Today: May 28, 2024

The Secret Life Of Pets

On the fast track to becoming as lovable as Minions, The Secret Life of Pets is one of those triple-threat movies that hits you with the cuteness factor, grips you with a solid story and keeps you hanging on for more laughs.

True, it’s not a brand new concept. Threatening outsider encroaches on the underdogs turf. The later resulting in an alpha male power struggle before our protagonists are thrust into unlikely circumstances that encourages a blossoming friendship. Buzz and Woody 2.0. However, it’s the way the movie is put together that works. It’s clever, witty and multi-layered without being too complex.

That’s not to say TSLOP lacks complete originality. Let’s face it, how many films can boast of an underground anti-human organisation run by an insane bunny with abandonment issues? Though come to think about it, there is something very Animal Farm-esque about it.

Kevin Hart’s OTT, slapstick comedy style of acting blends well with Snowball’s (the bunny) sadistic streak. Hart really owns the character bringing a delight to its unhinged persona.

But it’s Gidget (Jenny Slate) who really steals the show. Driven by her deep infatuation for Max, the naïve, spoilt pet is willing to brave the big bad streets of Manhattan to rescue her beloved. After all, what’s a deranged bunny or a loyal thuggish pig when it comes to love?

Lenard, the elegant, sophisticated poodle with a passion for heavy metal is another gem to watch out for.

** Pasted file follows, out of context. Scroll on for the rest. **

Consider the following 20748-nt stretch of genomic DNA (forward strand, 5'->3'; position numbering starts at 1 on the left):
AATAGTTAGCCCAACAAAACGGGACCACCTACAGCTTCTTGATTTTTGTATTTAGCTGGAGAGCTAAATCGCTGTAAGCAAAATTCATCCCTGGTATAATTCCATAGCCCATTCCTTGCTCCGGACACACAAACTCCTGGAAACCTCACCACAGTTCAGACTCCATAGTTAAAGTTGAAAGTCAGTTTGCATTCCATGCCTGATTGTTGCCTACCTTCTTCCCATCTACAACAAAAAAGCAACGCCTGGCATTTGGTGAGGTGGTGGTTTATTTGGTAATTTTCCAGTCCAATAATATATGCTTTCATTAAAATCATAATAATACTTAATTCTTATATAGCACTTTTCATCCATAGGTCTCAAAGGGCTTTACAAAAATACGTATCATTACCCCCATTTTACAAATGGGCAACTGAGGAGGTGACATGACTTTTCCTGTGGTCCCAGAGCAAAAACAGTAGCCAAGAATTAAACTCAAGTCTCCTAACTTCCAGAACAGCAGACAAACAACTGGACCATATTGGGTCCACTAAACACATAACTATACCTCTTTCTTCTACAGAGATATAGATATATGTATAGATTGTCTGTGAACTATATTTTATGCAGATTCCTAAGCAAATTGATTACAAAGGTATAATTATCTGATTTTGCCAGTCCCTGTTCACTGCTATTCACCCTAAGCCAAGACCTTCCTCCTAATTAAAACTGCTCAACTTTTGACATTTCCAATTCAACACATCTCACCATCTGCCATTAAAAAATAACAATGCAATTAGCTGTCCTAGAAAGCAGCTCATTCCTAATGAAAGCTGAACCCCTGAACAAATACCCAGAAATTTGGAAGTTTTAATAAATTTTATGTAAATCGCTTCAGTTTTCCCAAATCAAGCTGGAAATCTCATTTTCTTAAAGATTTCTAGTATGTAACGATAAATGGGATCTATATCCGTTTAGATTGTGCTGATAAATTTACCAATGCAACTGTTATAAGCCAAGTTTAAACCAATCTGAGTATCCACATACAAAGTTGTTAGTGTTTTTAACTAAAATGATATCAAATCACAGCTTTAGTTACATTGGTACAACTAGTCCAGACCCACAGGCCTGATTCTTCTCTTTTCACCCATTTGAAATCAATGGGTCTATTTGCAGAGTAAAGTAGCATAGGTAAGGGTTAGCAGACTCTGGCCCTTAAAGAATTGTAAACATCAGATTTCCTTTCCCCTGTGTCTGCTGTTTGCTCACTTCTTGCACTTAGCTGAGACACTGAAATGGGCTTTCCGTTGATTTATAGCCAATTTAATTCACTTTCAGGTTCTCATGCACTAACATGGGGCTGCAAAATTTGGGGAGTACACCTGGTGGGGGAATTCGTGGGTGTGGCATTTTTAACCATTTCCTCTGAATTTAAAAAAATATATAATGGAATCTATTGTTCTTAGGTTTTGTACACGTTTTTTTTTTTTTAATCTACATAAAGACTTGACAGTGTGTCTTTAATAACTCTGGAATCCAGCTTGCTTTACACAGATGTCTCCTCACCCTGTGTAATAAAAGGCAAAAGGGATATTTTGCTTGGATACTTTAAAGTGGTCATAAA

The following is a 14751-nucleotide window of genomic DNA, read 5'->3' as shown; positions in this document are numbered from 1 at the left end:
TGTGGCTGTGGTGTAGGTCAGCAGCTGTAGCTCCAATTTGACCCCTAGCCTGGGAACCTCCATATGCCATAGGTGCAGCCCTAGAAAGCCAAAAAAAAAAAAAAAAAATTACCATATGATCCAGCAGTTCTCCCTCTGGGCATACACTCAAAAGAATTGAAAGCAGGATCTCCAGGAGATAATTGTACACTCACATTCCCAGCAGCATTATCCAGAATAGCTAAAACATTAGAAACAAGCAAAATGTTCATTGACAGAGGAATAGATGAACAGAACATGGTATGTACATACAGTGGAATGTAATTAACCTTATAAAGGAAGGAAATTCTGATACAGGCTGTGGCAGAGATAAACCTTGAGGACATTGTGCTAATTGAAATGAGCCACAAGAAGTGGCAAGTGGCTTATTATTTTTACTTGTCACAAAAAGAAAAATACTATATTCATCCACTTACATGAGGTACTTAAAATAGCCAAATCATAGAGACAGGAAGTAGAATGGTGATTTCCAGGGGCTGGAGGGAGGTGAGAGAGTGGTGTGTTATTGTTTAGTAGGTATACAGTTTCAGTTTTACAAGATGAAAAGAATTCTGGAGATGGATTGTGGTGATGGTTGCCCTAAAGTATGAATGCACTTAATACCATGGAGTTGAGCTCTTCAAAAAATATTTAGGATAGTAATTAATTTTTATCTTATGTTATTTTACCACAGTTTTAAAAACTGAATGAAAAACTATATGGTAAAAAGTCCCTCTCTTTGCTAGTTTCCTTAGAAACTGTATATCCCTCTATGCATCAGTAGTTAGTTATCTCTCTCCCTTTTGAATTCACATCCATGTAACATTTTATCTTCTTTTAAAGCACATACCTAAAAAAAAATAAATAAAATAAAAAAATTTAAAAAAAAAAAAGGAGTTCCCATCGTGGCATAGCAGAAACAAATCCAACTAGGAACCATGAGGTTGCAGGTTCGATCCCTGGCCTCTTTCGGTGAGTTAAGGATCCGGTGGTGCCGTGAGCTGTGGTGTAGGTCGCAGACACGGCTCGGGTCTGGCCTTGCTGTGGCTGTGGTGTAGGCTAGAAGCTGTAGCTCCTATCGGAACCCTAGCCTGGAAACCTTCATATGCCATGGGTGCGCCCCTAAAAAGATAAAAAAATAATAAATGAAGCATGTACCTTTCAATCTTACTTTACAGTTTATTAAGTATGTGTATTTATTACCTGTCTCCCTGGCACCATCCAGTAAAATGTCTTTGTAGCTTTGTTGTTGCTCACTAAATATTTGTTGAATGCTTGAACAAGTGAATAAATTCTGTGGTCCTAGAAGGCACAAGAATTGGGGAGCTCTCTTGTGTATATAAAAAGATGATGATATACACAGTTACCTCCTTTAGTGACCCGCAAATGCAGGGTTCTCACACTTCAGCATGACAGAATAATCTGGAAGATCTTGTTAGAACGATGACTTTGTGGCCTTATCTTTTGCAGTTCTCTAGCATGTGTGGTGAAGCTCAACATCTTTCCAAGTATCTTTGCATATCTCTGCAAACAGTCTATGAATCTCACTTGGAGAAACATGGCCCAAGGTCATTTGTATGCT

With several pockets of amusement scattered throughout an entertaining plot, directors Chris Renaud and Yarrow Cheney do a great job at ensuring they’re perfectly placed.

The Secret Life of Pets is a stunning film, full of personality and fun. If there is only one gripe to be had it is with the lack of originality but, hey, what storyline hasn’t been repurposed these days.


Previous Story

Story From Solders After World War: Historic View

Next Story

Son Of Saul

Latest from Blog


Memory (2023)

Memory is an exquisite American drama in the tender embrace of Michel Franco’s cinematic prowess.

Abashiri Prison I-III

Constructed in the late nineteenth century to house political prisoners, Japan’s infamous Abashiri Prison served as the inspiration for a popular and prolific run of yakuza movies released between 1965 and 1972. In Abashiri Prison,

The Beach Boys

2024 sees the 50th anniversary of The Beach Boys’ chart-topping compilation album Endless Summer that threw the fading band back into the limelight. Whilst this double LP release was a big financial

The Valiant Ones

The Valiant Ones was King Hu’s last, great masterpiece. Indeed it’s arguably his last true wuxia film — but what a magnificent beast it is. Directed by the celebrated master of the

Enter the Clones of Bruce Unboxing

There have been so many books, documentaries, and even biopics of the immeasurably pioneering martial arts icon Bruce Lee. His life and work have been studied intensely, and his influence remains felt

BackBeat Unboxing

This month saw underrated Beatle-biopic BackBeat make its Blu-ray debut from Fabulous Films, surely delighting the band’s collectors and completists. Telling the story of the Beatles’ first bassist – the so-called ‘lost
Go toTop

Don't Miss

The Wind In The Willows: Complete Collection

There was a time when children’s TV was Cosgrove Hall.


It may be fashionable to make live-action versions of much-loved